Content And Community For Black Moms


Before you can choose a word of the year or set intentions, reflect on where you’ve been so you can make a plan for where you’re going.

Black woman with her eyes closed and hair blowing in the wind
Photo credit: Unsplash

A new year often means fresh energy. We celebrate the good from the past year and forge ahead with our hopes and dreams. The buildup to 2020 had all of that. Social media had all of us ready to claim our #2020Vision and make big moves to kickstart a new decade. 

We all know how that ended. 

Making plans for 2021 may seem futile while we’re still swimming in a sea of anxiety and uncertainty. But I am a firm believer in setting intentions for ourselves, for our lives, our well-being, and how we want to feel. Life will throw us curve balls—and, every once in a lifetime, even a pandemic—but when we catch our breath, grounding in those intentions can bring us back to what we originally set out to create.

Embrace your decisions with curiosity instead of self-judgment and make room for joy in this new year.

2020 was a heavy year, and moms have had to take the brunt of the pandemic’s impact. For many of us, we still need time to process the magnitude of what transpired over the past year before we can even begin to move forward.

The following questions are intended to help you reflect and process some of what took place in 2020, so you can integrate and plan for what’s next. This can be incorporated as part of a soul-care ritual to be done alone, with friends over a Zoom kiki session, or even with your kids where appropriate.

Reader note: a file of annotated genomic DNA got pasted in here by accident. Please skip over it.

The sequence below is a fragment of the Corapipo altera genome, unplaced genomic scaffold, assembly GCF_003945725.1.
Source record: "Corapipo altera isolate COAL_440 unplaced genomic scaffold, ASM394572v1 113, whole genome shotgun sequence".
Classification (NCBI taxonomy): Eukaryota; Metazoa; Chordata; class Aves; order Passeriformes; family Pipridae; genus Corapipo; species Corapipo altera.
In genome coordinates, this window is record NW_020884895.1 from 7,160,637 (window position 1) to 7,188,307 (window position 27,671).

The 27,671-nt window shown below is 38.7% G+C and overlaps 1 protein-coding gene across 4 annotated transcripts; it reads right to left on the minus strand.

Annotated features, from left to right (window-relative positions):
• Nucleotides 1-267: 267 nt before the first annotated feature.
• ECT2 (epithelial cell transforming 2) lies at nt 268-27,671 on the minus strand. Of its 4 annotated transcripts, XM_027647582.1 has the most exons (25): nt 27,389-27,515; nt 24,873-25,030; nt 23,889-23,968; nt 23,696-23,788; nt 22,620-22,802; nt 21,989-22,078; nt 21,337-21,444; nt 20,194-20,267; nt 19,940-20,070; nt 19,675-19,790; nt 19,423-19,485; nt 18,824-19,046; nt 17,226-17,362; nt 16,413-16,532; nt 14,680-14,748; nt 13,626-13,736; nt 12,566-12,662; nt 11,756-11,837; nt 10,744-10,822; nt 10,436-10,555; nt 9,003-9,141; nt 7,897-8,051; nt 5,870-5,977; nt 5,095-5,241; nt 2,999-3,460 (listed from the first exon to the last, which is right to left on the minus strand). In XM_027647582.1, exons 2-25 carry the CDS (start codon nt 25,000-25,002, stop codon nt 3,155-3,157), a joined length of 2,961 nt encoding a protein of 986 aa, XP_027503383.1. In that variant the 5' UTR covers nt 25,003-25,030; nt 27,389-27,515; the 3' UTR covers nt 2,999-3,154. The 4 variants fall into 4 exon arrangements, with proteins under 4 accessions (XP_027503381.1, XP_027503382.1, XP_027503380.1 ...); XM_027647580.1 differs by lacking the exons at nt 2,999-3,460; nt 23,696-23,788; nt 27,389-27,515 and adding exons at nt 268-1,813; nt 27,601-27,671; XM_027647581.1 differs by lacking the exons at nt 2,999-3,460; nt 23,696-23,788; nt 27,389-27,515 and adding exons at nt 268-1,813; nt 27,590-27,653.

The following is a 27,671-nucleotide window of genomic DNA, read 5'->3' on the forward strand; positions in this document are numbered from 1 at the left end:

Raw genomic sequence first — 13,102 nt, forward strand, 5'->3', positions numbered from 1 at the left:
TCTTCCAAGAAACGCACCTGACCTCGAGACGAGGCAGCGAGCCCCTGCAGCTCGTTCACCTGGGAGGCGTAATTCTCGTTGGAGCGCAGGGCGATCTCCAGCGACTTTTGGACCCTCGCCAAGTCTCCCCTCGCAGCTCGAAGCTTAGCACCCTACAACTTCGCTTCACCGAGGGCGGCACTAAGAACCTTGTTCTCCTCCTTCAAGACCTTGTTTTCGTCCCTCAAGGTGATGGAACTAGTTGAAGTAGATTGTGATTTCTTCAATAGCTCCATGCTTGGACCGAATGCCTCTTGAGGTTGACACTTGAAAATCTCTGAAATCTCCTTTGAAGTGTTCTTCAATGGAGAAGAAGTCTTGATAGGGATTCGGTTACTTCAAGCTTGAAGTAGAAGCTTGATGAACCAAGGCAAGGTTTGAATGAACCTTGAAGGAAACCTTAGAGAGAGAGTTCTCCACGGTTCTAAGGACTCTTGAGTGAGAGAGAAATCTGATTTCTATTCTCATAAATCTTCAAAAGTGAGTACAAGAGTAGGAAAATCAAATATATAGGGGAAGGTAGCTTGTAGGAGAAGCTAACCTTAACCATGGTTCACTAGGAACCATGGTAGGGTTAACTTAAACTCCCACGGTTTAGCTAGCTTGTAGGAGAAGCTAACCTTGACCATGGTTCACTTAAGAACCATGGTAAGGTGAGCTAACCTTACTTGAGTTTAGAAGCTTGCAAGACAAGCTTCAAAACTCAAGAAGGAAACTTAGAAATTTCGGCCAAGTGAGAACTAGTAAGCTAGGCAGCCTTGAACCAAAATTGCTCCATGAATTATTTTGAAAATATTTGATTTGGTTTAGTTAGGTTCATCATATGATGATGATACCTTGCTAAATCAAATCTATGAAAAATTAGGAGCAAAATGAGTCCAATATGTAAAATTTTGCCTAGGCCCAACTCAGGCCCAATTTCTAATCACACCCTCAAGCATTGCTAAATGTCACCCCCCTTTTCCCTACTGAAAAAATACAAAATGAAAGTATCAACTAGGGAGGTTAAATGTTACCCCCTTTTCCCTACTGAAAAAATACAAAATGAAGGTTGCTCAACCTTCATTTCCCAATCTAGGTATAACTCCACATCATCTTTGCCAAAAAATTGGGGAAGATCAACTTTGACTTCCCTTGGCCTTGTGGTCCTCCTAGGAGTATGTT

Questions For Processing 2020

  1. How am I currently feeling?
  1. When I look back at this last year what emotions are coming up?
  1. What was the hardest part?
  1. What am I still grieving?
  1. What am I proud of or can I celebrate about this year?
  1. What were my biggest lessons?
  1. What do I still need to learn?
  1. What am I grateful for?
  2. How will I show up for myself this year?
  1. What boundaries need to be set to facilitate that?
  1. Who will I lean on when I need extra support?

Don’t worry if you can’t answer a question. Move on and come back to it. Alternatively, if something comes up that you hadn’t expected, give yourself the time to sit with and feel the feelings that are there.

These questions are purposely not focused on singular goals. They allow you room to pivot as necessary with the understanding that ultimately you get to create and define what your process will look like. In the event these questions bring up issues that you may want to dive deeper into, consider getting support from a therapist, a coach, or a close friend/mentor. 

During a year-end workshop I facilitated, one attendee found that she was really having a hard time defining what it meant to show up for herself. She dedicated time to improving the relationship with her partner and children, but she didn’t take the time to define what deep soul care looked like for her. So, we used some of these questions to explore how she could develop a deeper understanding of her own needs and what it would look like to honor them.

Give yourself permission to ebb and flow, and come back to this exercise often to see what has changed, what needs to shift or be eliminated. Embrace your decisions with curiosity instead of self-judgment and make room for joy in this new year.

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Stepha is a life coach and mentor helping moms come home to themselves. You can connect with her on Instagram and on her website. Her work goes beyond the common mommy woes and invites clients to take a critical look at the unjust systems and power structures impacting motherhood, actively unlearn those systems, and commit to doing motherhood on their own terms.


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